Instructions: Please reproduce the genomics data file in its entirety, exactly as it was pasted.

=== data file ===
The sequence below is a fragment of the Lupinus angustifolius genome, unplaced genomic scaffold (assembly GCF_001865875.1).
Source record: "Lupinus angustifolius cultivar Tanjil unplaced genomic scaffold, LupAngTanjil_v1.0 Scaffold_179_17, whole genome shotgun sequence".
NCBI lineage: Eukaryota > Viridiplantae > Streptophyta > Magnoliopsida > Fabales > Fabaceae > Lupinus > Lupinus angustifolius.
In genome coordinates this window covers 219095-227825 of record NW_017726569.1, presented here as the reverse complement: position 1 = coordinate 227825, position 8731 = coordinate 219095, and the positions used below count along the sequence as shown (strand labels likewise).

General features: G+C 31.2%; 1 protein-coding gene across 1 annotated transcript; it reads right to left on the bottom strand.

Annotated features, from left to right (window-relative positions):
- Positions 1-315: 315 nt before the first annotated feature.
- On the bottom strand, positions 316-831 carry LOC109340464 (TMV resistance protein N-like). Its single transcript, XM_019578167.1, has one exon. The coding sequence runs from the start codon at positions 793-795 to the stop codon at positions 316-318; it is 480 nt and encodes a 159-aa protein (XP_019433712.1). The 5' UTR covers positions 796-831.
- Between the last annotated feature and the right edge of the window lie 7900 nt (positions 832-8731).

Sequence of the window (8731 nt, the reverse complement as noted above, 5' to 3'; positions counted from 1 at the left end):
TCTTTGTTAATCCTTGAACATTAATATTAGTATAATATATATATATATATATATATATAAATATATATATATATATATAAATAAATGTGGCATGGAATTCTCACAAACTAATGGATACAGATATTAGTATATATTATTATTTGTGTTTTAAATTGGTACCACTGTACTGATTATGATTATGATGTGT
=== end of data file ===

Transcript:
The sequence below is a fragment of the Lupinus angustifolius genome, unplaced genomic scaffold (assembly GCF_001865875.1).
Source record: "Lupinus angustifolius cultivar Tanjil unplaced genomic scaffold, LupAngTanjil_v1.0 Scaffold_179_17, whole genome shotgun sequence".
NCBI lineage: Eukaryota > Viridiplantae > Streptophyta > Magnoliopsida > Fabales > Fabaceae > Lupinus > Lupinus angustifolius.
In genome coordinates this window covers 219095-227825 of record NW_017726569.1, presented here as the reverse complement: position 1 = coordinate 227825, position 8731 = coordinate 219095, and the positions used below count along the sequence as shown (strand labels likewise).

General features: G+C 31.2%; 1 protein-coding gene across 1 annotated transcript; it reads right to left on the bottom strand.

Annotated features, from left to right (window-relative positions):
- Positions 1-315: 315 nt before the first annotated feature.
- On the bottom strand, positions 316-831 carry LOC109340464 (TMV resistance protein N-like). Its single transcript, XM_019578167.1, has one exon. The coding sequence runs from the start codon at positions 793-795 to the stop codon at positions 316-318; it is 480 nt and encodes a 159-aa protein (XP_019433712.1). The 5' UTR covers positions 796-831.
- Between the last annotated feature and the right edge of the window lie 7900 nt (positions 832-8731).

Sequence of the window (8731 nt, the reverse complement as noted above, 5' to 3'; positions counted from 1 at the left end):
TCTTTGTTAATCCTTGAACATTAATATTAGTATAATATATATATATATATATATATATAAATATATATATATATATATAAATAAATGTGGCATGGAATTCTCACAAACTAATGGATACAGATATTAGTATATATTATTATTTGTGTTTTAAATTGGTACCACTGTACTGATTATGATTATGATGTGT